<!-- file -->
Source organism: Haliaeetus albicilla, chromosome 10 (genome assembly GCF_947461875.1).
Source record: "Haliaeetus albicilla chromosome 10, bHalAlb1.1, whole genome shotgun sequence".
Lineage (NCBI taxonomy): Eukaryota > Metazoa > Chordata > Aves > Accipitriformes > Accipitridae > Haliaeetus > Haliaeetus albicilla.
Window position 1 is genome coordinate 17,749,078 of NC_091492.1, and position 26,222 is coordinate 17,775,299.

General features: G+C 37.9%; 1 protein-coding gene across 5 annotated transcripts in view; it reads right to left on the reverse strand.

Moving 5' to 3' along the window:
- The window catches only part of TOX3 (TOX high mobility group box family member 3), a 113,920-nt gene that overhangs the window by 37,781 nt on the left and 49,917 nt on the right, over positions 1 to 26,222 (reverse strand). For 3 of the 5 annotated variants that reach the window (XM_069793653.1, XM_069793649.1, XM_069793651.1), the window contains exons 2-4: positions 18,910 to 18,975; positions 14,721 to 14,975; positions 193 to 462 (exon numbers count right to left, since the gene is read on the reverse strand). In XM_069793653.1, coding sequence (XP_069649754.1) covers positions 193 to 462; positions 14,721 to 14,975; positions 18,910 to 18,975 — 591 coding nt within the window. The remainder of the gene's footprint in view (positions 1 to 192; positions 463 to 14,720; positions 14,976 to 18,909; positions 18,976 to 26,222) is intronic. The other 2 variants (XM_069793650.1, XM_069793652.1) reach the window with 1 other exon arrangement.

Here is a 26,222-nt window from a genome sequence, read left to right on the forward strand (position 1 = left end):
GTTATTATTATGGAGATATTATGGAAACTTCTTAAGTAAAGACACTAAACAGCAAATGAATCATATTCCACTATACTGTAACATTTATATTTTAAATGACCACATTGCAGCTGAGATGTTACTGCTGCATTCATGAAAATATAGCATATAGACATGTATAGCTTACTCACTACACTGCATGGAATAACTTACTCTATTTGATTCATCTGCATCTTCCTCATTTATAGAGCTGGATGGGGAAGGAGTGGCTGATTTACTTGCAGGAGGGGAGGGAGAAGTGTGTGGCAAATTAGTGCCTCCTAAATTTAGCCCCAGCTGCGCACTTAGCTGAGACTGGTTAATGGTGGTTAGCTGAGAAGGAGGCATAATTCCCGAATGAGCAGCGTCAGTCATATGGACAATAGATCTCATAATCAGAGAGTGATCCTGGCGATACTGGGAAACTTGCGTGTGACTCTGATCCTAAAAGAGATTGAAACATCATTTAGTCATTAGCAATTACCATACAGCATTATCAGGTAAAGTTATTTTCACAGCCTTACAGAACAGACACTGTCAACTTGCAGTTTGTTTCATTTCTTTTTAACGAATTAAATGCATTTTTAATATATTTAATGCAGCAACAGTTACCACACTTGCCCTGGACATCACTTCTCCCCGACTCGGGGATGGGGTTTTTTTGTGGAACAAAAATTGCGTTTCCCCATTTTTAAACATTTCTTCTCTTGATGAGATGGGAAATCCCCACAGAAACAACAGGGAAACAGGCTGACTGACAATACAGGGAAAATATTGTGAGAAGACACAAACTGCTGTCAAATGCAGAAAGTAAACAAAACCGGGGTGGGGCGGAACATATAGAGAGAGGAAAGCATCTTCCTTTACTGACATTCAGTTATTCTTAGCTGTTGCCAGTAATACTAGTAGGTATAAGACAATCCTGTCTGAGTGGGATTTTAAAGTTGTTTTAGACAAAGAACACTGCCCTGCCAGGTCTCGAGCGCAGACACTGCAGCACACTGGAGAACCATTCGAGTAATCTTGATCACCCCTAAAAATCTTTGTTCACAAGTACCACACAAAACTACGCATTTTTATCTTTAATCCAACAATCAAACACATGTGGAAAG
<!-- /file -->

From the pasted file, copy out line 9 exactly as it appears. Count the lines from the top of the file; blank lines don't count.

GTTATTATTATGGAGATATTATGGAAACTTCTTAAGTAAAGACACTAAACAGCAAATGAATCATATTCCACTATACTGTAACATTTATATTTTAAATGACCACATTGCAGCTGAGATGTTACTGCTGCATTCATGAAAATATAGCATATAGACATGTATAGCTTACTCACTACACTGCATGGAATAACTTACTCTATTTGATTCATCTGCATCTTCCTCATTTATAGAGCTGGATGGGGAAGGAGTGGCTGATTTACTTGCAGGAGGGGAGGGAGAAGTGTGTGGCAAATTAGTGCCTCCTAAATTTAGCCCCAGCTGCGCACTTAGCTGAGACTGGTTAATGGTGGTTAGCTGAGAAGGAGGCATAATTCCCGAATGAGCAGCGTCAGTCATATGGACAATAGATCTCATAATCAGAGAGTGATCCTGGCGATACTGGGAAACTTGCGTGTGACTCTGATCCTAAAAGAGATTGAAACATCATTTAGTCATTAGCAATTACCATACAGCATTATCAGGTAAAGTTATTTTCACAGCCTTACAGAACAGACACTGTCAACTTGCAGTTTGTTTCATTTCTTTTTAACGAATTAAATGCATTTTTAATATATTTAATGCAGCAACAGTTACCACACTTGCCCTGGACATCACTTCTCCCCGACTCGGGGATGGGGTTTTTTTGTGGAACAAAAATTGCGTTTCCCCATTTTTAAACATTTCTTCTCTTGATGAGATGGGAAATCCCCACAGAAACAACAGGGAAACAGGCTGACTGACAATACAGGGAAAATATTGTGAGAAGACACAAACTGCTGTCAAATGCAGAAAGTAAACAAAACCGGGGTGGGGCGGAACATATAGAGAGAGGAAAGCATCTTCCTTTACTGACATTCAGTTATTCTTAGCTGTTGCCAGTAATACTAGTAGGTATAAGACAATCCTGTCTGAGTGGGATTTTAAAGTTGTTTTAGACAAAGAACACTGCCCTGCCAGGTCTCGAGCGCAGACACTGCAGCACACTGGAGAACCATTCGAGTAATCTTGATCACCCCTAAAAATCTTTGTTCACAAGTACCACACAAAACTACGCATTTTTATCTTTAATCCAACAATCAAACACATGTGGAAAG